During World War II, with no new cars being manufactured, used cars were at a premium, especially on the west coast. So Muntz bought cars in the midwest at low prices and hired servicemen to drive them west where they sold for double what Muntz paid for them. The servicemen not only got a comfotable ride cross-country, but Muntz paid them $50 each. Everybody made out and thousands were delivered. And only once did a car disappear in transit. But it was recovered a year later and was sold for twice as much as it would have brought if delivered on time!

Muntz himself loved the open road and would often drive cars from Chicago to Los Angeles himself. And, in that era before freeways, when Route 66 went through every town, he prided himself on regularly making the run in a mere 33 hours, faster than the Santa Fe Chief passenger train!

Bob Hope, Jack Benny, Red Skelton and other radio comedians of the era seemed to compete to see who could come up with more "Madman" Muntz jokes. And each joke, of course, made Muntz more famous, which brought him more business, which made him richer and richer. By 1945, Gray Line bus tours, after visiting the Hollywood sign and Grauman’s Chinese Theater, would stop by Muntz’s sprawling used car lot. A household name, he had become one of L.A.’s major tourist attractions!

Then came the TV years. Muntz thought the television sets on the market at the time were far too complicated, so he experimented by buying an existing set, disassembling it, then removing parts

1970 Plymouth HEMI Cuda

1970 Plymouth HEMI Cuda
Johnny Lightning Collectors Information
The Johnny Lightning "1970 Plymouth Cuda" debuted as casting #490 in the year 2000. The model pictured is the 2010 "The Spoilers" edition, with a blown HEMI 426 engine.

About the 1970 Plymouth Barracuda
1970 was the first year of production for the third generation of Plymouth Barracudas. The redesign for the 1970 Barracuda removed all its previous commonality with the Valiant. The original fastback design was deleted from the line and the Barracuda now consisted of coupe and convertible models. The all-new model, styled by John E. Herlitz, was built on a shorter, wider version of Chrysler’s existing B platform, called the E-body. Sharing this platform was also the newly launched Dodge Challenger; however, no sheet metal interchanged between the two cars, and the Challenger had a 2 in (51 mm) longer wheelbase. The 440 and HEMI-equipped cars received upgraded suspension components and structural reinforcements to help transfer the power to the road.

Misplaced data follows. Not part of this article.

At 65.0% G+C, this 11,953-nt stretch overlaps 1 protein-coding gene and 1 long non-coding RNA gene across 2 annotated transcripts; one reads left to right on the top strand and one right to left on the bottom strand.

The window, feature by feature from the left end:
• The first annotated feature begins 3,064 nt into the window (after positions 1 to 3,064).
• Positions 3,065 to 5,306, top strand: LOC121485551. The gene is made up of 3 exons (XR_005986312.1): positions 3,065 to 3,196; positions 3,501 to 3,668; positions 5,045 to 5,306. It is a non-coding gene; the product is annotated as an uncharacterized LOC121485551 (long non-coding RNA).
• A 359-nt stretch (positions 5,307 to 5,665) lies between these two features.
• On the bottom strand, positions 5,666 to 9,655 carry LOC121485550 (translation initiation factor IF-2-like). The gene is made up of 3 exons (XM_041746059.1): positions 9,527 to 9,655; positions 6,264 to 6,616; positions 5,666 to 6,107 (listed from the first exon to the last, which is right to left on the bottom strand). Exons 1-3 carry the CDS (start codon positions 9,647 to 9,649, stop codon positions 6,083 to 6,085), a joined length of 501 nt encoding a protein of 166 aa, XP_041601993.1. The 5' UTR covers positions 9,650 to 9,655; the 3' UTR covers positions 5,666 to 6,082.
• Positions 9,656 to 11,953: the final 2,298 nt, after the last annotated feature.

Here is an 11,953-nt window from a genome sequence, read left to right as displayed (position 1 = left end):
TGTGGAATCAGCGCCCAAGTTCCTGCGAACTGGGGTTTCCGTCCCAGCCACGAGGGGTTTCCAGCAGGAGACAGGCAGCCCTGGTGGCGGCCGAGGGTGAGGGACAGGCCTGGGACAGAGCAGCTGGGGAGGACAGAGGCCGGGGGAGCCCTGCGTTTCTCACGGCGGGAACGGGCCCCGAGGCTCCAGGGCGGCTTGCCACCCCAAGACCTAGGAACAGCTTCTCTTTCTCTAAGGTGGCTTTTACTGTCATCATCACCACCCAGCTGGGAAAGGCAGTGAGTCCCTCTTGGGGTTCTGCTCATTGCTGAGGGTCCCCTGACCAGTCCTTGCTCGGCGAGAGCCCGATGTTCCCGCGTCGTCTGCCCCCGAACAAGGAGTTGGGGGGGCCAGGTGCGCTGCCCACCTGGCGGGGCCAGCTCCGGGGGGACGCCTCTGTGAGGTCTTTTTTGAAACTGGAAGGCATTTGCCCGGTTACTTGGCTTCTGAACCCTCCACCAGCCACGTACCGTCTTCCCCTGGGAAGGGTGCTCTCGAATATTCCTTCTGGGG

About the 426 HEMI Engine
During World War II, Chrysler developed its first experimental Hemispherical engine for use in the Republic P-47 Thunderbolt fighter aircraft. The XIV-2220 engine was an inverted V16 rated at 2,500 hp (1,860 kW). The P-47 was already in production with a Pratt & Whitney radial engine when the XIV-2220 flew successfully in trials in 1945 as a possible upgrade, but the war was winding down and it did not go into production. However, the exercise gave Chrysler engineers valuable research and development experience with two-valve hemi combustion chamber dynamics and parameters. Using their military experience with the hemispherical combustion chambers, Chrysler decided to use this layout in their first OHV V8 in 1951, introducing a 180 bhp (134.2 kW) Hemi V8 with a displacement of 331 cu in (5.4 L). The engine was not, however, marketed as a "Hemi". Each Chrysler division had its own unique version of the early Hemi engine, with different displacements and designations. As soon as this engine was introduced, Briggs Cunningham chose to use the Chrysler version in some of his race cars for international motor sports. A Chrysler-powered Cunningham C5-R won its class in 1953, and Team Cunningham automobiles using these engines finished as high as third place overall, at the 24 hours of Le Mans Grand Prix. Cunningham switched away from these designs in 1959 when Chrysler abandoned the hemispherical concept in favor of the wedge-head Chrysler B engine. The hemispherical head design was revived in 1964. These were the first engines officially designated HEMI, a name Chrysler trademarked. Chrysler HEMI engines of this generation displaced 426 cu in (7 L). Although just 11,000 Hemi engines were produced for consumer sale due to their relatively high cost and poor street-use reputation, the engine became legendary, with "HEMI" becoming one of the most familiar automobile-related words in the United States. The 426 Hemi was nicknamed the "elephant engine" at the time, a reference to its large dimensions and weight. Tipping the scales at a dry weight of 843 lb (382 kg), the 426 Hemi was considerably more massive than other engines of the era, such as the Ford 427 at 650 lb (290 kg) and the Chevrolet Big Block at 685 lb (311 kg). Even the modern iron block Dodge Truck V10 weighs less, at 836 lb (379 kg). Its 10.72 in (272.3 mm) deck height and 4.80 in (121.9 mm) bore spacing made it the biggest engine racing in NASCAR at the time.

Photo by Kevin Borland. Text derived from Wikipedia.